I absolutely love butterflies. They represent so much to me: new life, beauty, peace, renewal, and even a sense of free spirit. Butterflies flit around as if they have nary a care in the world. Now butterflies represent something precious to me. They are a reminder of my daughter Kathryn.
Just over a year ago I lost one of my twin daughters. Kathryn died two days after birth from heart and lung failure, complications of Twin to Twin Transfusion Syndrome. We were devastated. Our other baby was fighting for her life in the NICU and I was not only coping with the loss, but trying to heal physically while also planning a funeral. This took a tremendous toll on me, and in some ways I shut down. I no longer cared about how I looked, how my house looked, and even how my kids looked. I was in full fledge survival mode, to the detriment of everyone in my family.
Slowly but surely I began to crawl out of the funk, aided by my children and a wonderful support system. I turned to support groups and have met some amazing people who have sadly shared my loss, but who could hold my hand through the initial stages and hold me up when I was unsteady. I began to write. Finding my voice allowed me to open up and express the pain, which furthered me in my grieving process.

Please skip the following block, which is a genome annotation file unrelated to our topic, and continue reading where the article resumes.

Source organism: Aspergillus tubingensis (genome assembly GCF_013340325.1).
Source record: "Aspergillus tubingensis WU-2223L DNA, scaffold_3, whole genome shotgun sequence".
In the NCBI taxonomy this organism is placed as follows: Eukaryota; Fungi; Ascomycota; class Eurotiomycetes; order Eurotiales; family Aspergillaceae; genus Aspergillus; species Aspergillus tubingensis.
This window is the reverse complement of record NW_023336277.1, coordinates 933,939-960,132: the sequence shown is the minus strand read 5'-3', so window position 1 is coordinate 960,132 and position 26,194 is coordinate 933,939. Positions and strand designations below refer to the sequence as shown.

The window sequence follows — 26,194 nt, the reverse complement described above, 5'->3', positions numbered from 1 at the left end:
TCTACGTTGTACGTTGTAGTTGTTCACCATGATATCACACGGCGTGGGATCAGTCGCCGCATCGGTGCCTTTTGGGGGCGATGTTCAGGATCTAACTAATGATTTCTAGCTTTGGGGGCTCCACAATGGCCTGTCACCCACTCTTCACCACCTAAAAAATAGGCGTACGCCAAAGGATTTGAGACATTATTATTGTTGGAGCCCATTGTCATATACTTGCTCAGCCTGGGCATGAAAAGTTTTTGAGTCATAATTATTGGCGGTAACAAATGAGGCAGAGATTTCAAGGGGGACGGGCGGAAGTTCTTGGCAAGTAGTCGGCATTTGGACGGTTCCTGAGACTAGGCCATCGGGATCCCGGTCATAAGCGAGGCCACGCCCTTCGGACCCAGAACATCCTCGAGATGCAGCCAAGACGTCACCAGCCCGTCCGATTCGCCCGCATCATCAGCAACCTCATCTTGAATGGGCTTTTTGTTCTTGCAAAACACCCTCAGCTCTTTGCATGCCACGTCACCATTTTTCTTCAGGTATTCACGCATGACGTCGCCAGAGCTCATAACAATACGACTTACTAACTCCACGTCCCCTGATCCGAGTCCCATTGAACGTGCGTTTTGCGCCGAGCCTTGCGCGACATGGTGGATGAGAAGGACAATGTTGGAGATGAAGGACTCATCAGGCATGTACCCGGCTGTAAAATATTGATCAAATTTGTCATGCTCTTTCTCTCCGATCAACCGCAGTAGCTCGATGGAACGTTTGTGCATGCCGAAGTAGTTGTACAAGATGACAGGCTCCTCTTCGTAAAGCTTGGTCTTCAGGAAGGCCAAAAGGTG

I decided not to let my grief define my life. I began a journey to “find my muchness.” The “muchness” concept was created by Tova Gold, also a fellow “loss mom.” She helps people remember what it is about life that makes them feel happy, beautiful, and empowered.
I recently asked Tova to write a guest post on my blog. Her post “Are You Afraid of Forgetting Them?” really resonated with me and made me realize that I will not forget my daughter if I allow myself to heal and move on.
As the mother of three children five and under, I cannot afford to lose any more time in grief and sadness. I will still allow myself to remember and feel those natural feelings of sadness, but my surviving twin’s life should not be defined by the loss of her identical twin sister.
I decided that 2013 would be the year to heal. 2012 was my year to grieve, to cry, to demand answers when there never will be any, to be angry, to be somewhat selfish. Now it’s time to pick myself up and live life with the three beautiful children who are expecting me to take care of them and love them.
We will never forget Kathryn. She will always be with us. I can miss her and even mourn her loss and still move ahead with my life. I am sure that is how she would want it to be. Every time I see a beautiful butterfly I remember her. And I find myself smiling again.
Do you have something that is holding you back from healing and moving forward with your life?